Martin Kitten K-III
The Martin K-III Kitten was designed in 1917 by James V. Martin for the U.S. Army as a high-altitude fighter. Of wood and fabric construction, it was fitted with oxygen tanks behind the pilot's seat and had provisions for electrically heating the pilot's clothing. Unfinished at the war's end, Martin shifted his goals for the K-III toward the post-war civilian light airplane market. About sixty test flights were made in the summer of 1919, but with little success.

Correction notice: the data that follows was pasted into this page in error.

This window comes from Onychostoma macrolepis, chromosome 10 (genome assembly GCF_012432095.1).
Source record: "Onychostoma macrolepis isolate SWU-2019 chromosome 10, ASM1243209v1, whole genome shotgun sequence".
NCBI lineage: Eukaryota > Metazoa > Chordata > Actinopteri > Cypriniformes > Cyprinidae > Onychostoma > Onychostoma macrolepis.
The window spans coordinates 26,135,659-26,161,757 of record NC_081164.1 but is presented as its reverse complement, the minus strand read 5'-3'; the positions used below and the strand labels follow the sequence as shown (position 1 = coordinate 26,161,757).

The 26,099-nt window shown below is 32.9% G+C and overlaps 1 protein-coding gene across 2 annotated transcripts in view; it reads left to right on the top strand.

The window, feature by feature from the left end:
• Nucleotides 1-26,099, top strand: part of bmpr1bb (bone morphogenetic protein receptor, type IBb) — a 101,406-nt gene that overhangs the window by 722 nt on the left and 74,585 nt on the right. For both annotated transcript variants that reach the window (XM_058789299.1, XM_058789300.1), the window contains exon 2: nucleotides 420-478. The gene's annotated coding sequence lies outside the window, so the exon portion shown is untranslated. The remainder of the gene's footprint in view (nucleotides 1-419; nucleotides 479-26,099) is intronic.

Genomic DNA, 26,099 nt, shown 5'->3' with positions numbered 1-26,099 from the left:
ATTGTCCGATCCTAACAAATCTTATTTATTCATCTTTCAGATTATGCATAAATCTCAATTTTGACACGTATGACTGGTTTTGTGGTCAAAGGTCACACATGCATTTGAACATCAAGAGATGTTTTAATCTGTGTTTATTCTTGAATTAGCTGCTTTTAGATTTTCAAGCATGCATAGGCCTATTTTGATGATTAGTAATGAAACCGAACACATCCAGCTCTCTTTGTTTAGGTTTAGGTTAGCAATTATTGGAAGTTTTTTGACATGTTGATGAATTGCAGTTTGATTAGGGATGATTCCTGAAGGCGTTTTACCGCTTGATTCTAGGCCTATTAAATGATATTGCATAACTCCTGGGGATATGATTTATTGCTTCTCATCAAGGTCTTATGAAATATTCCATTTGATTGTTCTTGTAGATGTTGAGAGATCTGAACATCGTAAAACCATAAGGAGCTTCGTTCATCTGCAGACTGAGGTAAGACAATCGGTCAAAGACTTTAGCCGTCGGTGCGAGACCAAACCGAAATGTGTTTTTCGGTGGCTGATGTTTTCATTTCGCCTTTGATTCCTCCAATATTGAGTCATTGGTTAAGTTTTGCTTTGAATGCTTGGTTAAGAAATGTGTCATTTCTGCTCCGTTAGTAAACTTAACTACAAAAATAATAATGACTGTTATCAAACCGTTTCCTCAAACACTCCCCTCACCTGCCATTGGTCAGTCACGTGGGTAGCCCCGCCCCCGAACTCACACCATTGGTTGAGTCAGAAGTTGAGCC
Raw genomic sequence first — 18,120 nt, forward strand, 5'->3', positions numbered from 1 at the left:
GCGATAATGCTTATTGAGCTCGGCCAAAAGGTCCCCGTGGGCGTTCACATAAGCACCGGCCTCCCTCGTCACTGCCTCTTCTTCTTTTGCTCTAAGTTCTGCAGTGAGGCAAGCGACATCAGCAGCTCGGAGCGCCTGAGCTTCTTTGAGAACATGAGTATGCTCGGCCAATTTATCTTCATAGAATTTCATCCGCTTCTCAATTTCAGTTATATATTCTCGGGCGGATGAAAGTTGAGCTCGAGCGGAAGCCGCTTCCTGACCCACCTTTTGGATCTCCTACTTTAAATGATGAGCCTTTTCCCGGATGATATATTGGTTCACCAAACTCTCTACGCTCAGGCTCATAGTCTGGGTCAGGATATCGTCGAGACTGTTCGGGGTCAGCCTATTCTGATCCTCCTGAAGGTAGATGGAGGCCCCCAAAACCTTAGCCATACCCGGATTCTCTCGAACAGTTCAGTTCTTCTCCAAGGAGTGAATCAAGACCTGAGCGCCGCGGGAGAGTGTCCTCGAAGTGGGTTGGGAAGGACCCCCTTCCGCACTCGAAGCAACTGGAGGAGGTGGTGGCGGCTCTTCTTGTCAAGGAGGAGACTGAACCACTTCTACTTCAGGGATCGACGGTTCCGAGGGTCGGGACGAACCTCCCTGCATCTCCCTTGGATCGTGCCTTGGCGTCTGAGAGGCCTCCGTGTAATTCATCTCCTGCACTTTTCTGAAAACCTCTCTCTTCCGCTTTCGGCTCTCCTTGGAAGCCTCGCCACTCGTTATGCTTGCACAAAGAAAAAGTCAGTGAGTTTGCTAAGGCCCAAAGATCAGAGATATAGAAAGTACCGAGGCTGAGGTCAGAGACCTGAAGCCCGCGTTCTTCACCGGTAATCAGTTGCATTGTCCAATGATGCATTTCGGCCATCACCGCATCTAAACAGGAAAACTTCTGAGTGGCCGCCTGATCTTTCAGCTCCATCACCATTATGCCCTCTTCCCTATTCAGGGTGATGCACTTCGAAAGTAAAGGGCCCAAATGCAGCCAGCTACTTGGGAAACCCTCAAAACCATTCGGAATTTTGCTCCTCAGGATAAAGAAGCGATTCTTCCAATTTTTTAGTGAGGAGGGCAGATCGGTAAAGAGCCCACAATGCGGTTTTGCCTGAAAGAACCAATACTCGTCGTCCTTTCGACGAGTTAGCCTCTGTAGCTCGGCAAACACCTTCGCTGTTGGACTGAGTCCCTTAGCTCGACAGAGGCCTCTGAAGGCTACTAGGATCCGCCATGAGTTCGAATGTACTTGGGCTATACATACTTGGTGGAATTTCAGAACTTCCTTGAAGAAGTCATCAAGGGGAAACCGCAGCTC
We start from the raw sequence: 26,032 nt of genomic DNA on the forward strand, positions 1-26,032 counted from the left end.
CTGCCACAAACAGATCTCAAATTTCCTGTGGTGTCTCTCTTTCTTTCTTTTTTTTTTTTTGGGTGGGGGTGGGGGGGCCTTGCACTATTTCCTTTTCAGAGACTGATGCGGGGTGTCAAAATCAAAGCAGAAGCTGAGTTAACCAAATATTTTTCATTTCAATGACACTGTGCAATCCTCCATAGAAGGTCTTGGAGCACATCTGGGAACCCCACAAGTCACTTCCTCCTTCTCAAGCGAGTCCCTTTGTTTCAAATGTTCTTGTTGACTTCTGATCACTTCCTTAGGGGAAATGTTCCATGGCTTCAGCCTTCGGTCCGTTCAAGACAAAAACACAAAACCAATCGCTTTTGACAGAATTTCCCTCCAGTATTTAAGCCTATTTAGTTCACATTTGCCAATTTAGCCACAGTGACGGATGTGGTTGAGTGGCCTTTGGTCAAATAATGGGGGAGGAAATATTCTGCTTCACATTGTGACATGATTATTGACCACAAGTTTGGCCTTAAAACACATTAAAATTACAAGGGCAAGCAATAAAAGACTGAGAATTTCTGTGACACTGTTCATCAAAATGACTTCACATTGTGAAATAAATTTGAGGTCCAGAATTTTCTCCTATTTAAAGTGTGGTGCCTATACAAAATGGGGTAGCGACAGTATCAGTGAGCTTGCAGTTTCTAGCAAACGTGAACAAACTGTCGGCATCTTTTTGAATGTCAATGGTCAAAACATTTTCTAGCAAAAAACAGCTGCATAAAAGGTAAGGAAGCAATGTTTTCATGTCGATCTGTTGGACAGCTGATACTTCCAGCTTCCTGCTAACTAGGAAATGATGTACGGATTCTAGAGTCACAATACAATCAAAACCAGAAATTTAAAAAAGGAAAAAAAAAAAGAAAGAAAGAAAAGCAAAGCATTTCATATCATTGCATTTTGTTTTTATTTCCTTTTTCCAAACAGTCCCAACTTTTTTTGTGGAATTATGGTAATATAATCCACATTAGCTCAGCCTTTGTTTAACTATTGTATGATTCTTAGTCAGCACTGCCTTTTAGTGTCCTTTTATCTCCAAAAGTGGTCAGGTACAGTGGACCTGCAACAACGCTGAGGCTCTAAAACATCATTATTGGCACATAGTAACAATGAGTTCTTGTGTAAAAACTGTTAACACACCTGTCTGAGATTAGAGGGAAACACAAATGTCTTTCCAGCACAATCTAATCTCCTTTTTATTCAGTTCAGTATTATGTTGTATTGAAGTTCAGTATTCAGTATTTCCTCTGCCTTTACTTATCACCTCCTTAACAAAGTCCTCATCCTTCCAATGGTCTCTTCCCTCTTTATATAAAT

Despite its failure as a practical airplane, the K-III is generally recognised as the first airplane in the United States to be equipped with an in-flight-operated retracting landing gear. The "K-strut" wing truss was intended to equalize the moments and forces acting on the wing support, as well as to save weight and to reduce drag.
Engine: one two-cylinder 45-horsepower ABC Gnat
Wingspan: 6.3 m (20 ft 8 in)
Length: 4.1 m (13 ft 5 in)
Height: 2.3 m (7 ft 6 in)
Weight: Empty, 159 kg (350 lb)
Undercarriage: retract tail